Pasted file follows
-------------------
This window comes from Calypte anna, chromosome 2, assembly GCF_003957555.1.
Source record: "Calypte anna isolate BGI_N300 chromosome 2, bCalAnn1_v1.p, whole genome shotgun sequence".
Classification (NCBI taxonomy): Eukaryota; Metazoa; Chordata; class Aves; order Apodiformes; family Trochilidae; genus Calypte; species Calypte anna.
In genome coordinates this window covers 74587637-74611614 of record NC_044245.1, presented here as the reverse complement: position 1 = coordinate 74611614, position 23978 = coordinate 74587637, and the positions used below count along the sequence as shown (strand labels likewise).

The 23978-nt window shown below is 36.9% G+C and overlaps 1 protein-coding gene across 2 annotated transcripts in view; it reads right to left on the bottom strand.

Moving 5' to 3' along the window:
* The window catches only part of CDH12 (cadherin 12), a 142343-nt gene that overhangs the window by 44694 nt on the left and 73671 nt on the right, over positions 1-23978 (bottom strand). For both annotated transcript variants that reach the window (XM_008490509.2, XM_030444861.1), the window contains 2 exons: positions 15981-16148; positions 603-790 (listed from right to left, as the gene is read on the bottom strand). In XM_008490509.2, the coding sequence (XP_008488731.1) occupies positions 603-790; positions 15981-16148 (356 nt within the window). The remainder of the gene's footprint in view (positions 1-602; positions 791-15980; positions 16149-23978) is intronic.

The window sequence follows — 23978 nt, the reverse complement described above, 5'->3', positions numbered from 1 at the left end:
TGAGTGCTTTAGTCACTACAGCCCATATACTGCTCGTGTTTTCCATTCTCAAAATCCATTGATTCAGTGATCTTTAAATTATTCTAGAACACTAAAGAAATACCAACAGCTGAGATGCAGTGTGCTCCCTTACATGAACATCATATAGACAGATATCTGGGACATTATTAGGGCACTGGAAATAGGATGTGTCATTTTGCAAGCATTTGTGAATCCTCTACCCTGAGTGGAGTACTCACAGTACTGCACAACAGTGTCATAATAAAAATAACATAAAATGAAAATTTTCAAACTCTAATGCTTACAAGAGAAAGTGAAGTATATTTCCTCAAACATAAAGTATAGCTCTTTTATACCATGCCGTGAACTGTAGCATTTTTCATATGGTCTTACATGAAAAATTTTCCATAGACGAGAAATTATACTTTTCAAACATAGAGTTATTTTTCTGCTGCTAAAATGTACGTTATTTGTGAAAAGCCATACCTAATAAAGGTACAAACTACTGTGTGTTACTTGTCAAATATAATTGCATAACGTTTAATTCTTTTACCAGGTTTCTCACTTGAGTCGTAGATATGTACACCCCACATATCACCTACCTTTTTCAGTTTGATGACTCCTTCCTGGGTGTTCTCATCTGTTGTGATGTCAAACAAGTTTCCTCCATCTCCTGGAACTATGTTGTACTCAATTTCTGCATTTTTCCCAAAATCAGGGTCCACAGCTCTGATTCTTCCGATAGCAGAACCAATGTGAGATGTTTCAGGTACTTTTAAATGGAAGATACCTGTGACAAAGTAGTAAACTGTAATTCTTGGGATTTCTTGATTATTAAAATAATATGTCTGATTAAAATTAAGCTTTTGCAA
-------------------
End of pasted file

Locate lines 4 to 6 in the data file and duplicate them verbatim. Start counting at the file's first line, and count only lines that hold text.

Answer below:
In genome coordinates this window covers 74587637-74611614 of record NC_044245.1, presented here as the reverse complement: position 1 = coordinate 74611614, position 23978 = coordinate 74587637, and the positions used below count along the sequence as shown (strand labels likewise).

The 23978-nt window shown below is 36.9% G+C and overlaps 1 protein-coding gene across 2 annotated transcripts in view; it reads right to left on the bottom strand.

Moving 5' to 3' along the window: